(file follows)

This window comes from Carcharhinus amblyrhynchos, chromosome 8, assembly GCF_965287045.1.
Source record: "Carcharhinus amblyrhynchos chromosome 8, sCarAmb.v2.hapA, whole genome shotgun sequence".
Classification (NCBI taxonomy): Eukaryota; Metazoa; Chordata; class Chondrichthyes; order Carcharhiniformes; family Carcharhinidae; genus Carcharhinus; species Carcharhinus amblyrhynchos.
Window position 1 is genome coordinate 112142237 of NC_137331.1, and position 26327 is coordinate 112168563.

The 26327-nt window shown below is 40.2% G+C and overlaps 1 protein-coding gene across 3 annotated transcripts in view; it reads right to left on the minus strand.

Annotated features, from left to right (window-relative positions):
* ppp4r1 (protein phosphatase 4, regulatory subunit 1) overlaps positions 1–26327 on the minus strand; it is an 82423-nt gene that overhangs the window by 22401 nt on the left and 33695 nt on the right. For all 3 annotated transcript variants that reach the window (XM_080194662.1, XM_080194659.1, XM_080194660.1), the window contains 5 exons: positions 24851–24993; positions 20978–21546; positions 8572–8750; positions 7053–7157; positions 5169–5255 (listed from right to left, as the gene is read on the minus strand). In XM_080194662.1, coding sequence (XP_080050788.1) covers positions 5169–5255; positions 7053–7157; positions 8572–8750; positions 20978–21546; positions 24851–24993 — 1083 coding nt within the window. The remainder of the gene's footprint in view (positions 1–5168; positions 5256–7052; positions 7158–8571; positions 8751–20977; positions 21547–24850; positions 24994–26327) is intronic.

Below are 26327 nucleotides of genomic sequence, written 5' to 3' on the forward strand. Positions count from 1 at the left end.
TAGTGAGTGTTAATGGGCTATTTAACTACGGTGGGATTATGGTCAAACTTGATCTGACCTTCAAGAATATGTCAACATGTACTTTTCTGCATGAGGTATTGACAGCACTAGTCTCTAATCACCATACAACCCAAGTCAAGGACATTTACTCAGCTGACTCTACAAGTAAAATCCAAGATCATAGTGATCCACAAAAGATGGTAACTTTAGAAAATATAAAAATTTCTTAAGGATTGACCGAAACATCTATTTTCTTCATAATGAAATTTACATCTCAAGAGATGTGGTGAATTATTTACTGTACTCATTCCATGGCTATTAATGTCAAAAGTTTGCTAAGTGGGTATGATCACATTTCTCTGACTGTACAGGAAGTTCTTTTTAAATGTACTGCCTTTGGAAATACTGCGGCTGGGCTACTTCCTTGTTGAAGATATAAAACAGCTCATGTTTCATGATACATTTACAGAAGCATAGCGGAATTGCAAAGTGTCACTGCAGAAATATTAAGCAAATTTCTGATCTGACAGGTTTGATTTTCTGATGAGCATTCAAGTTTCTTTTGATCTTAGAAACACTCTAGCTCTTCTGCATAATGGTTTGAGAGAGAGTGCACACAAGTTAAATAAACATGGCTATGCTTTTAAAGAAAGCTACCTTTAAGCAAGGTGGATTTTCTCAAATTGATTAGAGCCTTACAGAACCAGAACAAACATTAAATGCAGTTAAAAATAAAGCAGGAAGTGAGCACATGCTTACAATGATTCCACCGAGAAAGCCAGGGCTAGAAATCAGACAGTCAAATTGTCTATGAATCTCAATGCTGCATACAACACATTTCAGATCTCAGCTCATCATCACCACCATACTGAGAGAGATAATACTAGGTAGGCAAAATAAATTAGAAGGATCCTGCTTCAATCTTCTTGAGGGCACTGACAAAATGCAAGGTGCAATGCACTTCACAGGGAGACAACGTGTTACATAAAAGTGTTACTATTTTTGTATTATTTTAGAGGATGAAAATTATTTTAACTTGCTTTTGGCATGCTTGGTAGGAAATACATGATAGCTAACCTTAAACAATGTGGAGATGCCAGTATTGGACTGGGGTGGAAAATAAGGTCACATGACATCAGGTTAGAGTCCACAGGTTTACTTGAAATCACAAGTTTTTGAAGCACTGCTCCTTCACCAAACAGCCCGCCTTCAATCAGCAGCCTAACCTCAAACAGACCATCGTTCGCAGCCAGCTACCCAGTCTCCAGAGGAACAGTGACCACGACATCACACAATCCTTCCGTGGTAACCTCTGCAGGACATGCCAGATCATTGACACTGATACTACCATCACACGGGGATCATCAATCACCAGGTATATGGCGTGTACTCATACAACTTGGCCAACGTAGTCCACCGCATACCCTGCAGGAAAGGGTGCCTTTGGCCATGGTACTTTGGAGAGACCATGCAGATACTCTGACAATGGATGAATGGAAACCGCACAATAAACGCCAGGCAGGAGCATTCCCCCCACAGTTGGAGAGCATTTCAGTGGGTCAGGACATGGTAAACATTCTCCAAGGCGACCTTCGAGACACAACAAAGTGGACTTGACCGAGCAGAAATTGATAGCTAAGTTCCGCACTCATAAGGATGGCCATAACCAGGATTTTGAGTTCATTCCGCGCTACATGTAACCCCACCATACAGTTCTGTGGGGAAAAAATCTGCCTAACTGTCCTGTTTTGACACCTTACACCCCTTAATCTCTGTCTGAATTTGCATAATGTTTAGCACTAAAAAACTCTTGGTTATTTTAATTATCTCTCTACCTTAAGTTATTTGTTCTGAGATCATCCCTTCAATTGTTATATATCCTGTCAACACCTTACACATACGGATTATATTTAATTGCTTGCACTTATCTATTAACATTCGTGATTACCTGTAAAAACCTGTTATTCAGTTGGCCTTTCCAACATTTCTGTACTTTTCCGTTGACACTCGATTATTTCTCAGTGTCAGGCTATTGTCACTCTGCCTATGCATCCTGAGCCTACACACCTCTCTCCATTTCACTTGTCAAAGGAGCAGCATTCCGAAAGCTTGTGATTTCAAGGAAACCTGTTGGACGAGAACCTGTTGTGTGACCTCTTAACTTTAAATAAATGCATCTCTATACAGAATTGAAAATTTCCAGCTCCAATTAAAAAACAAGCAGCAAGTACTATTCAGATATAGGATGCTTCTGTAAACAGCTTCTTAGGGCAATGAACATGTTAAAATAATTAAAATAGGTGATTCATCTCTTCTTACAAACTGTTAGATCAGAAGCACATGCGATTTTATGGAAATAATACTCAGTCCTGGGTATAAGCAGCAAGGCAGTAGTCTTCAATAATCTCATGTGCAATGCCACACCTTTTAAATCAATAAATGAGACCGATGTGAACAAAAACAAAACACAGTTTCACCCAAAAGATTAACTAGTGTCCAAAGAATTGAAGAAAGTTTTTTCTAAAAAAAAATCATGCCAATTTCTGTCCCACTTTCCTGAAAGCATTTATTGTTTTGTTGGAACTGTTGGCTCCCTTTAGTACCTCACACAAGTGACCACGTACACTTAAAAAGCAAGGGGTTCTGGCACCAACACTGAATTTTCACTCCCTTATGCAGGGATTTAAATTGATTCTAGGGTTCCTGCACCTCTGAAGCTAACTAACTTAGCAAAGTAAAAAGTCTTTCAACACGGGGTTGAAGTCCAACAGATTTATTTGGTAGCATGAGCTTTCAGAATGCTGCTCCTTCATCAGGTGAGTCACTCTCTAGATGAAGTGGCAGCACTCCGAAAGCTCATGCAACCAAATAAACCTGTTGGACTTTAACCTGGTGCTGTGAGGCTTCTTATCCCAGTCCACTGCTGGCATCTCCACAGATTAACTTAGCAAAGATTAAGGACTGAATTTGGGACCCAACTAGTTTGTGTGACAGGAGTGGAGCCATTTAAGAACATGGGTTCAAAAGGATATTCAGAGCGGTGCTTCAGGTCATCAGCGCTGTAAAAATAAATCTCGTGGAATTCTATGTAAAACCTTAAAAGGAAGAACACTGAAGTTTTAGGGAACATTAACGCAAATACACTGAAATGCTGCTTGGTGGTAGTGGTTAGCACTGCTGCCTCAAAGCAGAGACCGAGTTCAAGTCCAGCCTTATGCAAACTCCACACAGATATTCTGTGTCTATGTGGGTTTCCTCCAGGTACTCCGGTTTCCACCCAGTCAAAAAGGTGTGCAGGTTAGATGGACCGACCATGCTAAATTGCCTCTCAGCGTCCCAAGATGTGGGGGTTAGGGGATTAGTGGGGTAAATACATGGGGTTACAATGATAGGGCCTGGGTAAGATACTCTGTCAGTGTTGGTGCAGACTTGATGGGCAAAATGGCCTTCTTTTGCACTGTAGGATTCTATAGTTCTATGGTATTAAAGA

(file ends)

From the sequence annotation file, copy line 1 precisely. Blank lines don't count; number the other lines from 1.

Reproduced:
This window comes from Carcharhinus amblyrhynchos, chromosome 8, assembly GCF_965287045.1.